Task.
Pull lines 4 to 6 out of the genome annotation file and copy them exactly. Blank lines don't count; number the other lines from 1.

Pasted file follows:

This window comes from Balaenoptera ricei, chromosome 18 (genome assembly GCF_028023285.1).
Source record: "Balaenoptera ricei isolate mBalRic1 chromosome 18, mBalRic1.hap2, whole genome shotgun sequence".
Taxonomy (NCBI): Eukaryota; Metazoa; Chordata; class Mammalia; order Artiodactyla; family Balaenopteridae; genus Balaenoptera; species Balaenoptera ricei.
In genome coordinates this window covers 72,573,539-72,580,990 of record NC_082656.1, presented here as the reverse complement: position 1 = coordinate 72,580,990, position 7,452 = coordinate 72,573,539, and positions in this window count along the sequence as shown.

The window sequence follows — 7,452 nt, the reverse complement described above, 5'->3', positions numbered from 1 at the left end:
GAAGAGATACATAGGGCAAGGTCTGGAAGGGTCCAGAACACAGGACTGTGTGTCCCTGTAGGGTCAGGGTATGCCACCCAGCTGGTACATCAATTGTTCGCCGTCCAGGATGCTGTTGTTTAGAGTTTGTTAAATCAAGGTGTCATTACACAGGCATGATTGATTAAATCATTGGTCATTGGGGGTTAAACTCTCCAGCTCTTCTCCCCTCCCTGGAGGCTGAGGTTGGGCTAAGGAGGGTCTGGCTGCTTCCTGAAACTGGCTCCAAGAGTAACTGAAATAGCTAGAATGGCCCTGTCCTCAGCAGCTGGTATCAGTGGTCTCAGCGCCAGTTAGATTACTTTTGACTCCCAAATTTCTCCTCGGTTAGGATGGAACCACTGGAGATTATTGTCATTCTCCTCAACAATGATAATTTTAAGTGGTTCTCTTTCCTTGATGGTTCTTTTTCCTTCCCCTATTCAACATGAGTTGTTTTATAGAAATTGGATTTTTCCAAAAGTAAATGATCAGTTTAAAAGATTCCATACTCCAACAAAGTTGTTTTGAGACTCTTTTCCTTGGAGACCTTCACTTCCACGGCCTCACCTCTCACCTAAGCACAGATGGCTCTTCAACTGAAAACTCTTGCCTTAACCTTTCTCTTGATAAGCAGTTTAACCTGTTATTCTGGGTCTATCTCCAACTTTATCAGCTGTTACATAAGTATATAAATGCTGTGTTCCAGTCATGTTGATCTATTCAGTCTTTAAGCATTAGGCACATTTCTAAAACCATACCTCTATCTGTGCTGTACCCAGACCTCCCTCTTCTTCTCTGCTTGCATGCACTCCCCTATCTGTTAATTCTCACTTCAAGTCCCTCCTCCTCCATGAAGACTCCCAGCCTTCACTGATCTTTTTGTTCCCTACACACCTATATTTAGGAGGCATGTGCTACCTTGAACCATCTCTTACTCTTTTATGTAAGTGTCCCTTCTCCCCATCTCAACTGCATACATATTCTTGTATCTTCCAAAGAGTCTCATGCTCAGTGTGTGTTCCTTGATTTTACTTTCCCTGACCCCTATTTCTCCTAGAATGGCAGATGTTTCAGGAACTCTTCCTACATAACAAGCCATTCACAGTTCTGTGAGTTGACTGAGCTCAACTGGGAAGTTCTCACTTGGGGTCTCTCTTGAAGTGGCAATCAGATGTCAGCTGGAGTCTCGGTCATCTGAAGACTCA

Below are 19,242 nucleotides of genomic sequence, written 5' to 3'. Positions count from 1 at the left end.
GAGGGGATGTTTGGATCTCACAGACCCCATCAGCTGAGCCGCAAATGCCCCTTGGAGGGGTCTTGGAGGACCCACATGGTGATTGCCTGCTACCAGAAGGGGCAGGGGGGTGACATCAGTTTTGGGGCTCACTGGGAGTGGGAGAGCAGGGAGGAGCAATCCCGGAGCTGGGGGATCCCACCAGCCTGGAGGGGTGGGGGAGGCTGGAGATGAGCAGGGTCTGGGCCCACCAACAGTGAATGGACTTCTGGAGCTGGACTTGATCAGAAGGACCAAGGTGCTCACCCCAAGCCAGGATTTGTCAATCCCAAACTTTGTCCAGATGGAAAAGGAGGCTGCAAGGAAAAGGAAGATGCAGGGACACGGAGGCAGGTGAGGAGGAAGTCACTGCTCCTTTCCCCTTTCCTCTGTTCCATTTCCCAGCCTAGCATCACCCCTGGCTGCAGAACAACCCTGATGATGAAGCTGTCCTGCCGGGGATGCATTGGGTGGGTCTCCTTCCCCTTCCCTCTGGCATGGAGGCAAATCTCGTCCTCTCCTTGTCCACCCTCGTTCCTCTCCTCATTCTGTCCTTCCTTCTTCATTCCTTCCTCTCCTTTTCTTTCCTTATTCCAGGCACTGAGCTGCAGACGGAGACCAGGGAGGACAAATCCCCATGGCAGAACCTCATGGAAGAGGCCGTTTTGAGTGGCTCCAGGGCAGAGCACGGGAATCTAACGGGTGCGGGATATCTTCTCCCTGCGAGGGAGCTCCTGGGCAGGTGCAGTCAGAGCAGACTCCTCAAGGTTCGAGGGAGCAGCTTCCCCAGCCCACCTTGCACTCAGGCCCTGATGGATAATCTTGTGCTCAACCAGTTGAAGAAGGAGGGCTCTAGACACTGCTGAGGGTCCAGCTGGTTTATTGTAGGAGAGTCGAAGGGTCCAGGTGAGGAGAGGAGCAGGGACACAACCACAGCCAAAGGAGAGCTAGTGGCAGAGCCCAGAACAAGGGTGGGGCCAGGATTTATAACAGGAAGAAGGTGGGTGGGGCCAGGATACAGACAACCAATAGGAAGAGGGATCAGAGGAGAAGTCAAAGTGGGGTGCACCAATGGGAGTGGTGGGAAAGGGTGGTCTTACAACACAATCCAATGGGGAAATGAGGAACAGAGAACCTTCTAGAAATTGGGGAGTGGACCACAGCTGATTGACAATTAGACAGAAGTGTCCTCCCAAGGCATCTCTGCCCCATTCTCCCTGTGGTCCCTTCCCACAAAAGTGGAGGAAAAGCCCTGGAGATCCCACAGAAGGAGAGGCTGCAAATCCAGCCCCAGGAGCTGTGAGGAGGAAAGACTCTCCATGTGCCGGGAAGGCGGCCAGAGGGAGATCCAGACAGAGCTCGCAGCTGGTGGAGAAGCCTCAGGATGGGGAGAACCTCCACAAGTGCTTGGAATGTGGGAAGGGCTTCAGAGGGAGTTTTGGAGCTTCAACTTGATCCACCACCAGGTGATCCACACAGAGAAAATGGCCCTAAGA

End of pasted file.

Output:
In genome coordinates this window covers 72,573,539-72,580,990 of record NC_082656.1, presented here as the reverse complement: position 1 = coordinate 72,580,990, position 7,452 = coordinate 72,573,539, and positions in this window count along the sequence as shown.

The window sequence follows — 7,452 nt, the reverse complement described above, 5'->3', positions numbered from 1 at the left end:
GAAGAGATACATAGGGCAAGGTCTGGAAGGGTCCAGAACACAGGACTGTGTGTCCCTGTAGGGTCAGGGTATGCCACCCAGCTGGTACATCAATTGTTCGCCGTCCAGGATGCTGTTGTTTAGAGTTTGTTAAATCAAGGTGTCATTACACAGGCATGATTGATTAAATCATTGGTCATTGGGGGTTAAACTCTCCAGCTCTTCTCCCCTCCCTGGAGGCTGAGGTTGGGCTAAGGAGGGTCTGGCTGCTTCCTGAAACTGGCTCCAAGAGTAACTGAAATAGCTAGAATGGCCCTGTCCTCAGCAGCTGGTATCAGTGGTCTCAGCGCCAGTTAGATTACTTTTGACTCCCAAATTTCTCCTCGGTTAGGATGGAACCACTGGAGATTATTGTCATTCTCCTCAACAATGATAATTTTAAGTGGTTCTCTTTCCTTGATGGTTCTTTTTCCTTCCCCTATTCAACATGAGTTGTTTTATAGAAATTGGATTTTTCCAAAAGTAAATGATCAGTTTAAAAGATTCCATACTCCAACAAAGTTGTTTTGAGACTCTTTTCCTTGGAGACCTTCACTTCCACGGCCTCACCTCTCACCTAAGCACAGATGGCTCTTCAACTGAAAACTCTTGCCTTAACCTTTCTCTTGATAAGCAGTTTAACCTGTTATTCTGGGTCTATCTCCAACTTTATCAGCTGTTACATAAGTATATAAATGCTGTGTTCCAGTCATGTTGATCTATTCAGTCTTTAAGCATTAGGCACATTTCTAAAACCATACCTCTATCTGTGCTGTACCCAGACCTCCCTCTTCTTCTCTGCTTGCATGCACTCCCCTATCTGTTAATTCTCACTTCAAGTCCCTCCTCCTCCATGAAGACTCCCAGCCTTCACTGATCTTTTTGTTCCCTACACACCTATATTTAGGAGGCATGTGCTACCTTGAACCATCTCTTACTCTTTTATGTAAGTGTCCCTTCTCCCCATCTCAACTGCATACATATTCTTGTATCTTCCAAAGAGTCTCATGCTCAGTGTGTGTTCCTTGATTTTACTTTCCCTGACCCCTATTTCTCCTAGAATGGCAGATGTTTCAGGAACTCTTCCTACATAACAAGCCATTCACAGTTCTGTGAGTTGACTGAGCTCAACTGGGAAGTTCTCACTTGGGGTCTCTCTTGAAGTGGCAATCAGATGTCAGCTGGAGTCTCGGTCATCTGAAGACTCA